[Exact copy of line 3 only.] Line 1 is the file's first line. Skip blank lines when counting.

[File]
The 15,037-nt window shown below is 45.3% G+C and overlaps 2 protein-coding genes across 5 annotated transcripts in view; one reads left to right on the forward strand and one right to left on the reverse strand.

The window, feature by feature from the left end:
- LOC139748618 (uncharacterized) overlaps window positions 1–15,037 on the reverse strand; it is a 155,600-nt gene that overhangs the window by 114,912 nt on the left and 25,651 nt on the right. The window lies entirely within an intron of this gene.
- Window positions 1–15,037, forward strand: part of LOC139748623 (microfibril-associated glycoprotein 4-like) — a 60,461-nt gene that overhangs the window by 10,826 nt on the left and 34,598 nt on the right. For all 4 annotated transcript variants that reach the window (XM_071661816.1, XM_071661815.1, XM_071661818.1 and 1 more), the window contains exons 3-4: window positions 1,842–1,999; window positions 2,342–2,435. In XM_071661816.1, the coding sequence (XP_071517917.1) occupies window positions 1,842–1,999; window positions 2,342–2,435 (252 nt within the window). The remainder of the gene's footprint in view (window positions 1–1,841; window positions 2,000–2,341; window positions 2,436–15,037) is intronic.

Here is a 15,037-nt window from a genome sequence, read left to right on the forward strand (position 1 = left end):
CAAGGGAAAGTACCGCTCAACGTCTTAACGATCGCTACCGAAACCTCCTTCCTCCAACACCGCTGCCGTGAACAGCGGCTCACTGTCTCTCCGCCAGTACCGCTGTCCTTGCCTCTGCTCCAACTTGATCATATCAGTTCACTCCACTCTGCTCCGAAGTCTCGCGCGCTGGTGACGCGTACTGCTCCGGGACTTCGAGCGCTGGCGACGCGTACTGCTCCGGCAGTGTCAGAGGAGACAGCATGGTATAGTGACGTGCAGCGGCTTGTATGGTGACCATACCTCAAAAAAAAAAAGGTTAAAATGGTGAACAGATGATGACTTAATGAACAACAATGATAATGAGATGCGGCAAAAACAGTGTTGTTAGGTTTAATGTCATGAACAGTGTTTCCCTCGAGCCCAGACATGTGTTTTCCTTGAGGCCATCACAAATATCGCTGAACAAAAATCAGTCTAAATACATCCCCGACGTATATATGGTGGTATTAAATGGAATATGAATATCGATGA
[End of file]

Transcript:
- LOC139748618 (uncharacterized) overlaps window positions 1–15,037 on the reverse strand; it is a 155,600-nt gene that overhangs the window by 114,912 nt on the left and 25,651 nt on the right. The window lies entirely within an intron of this gene.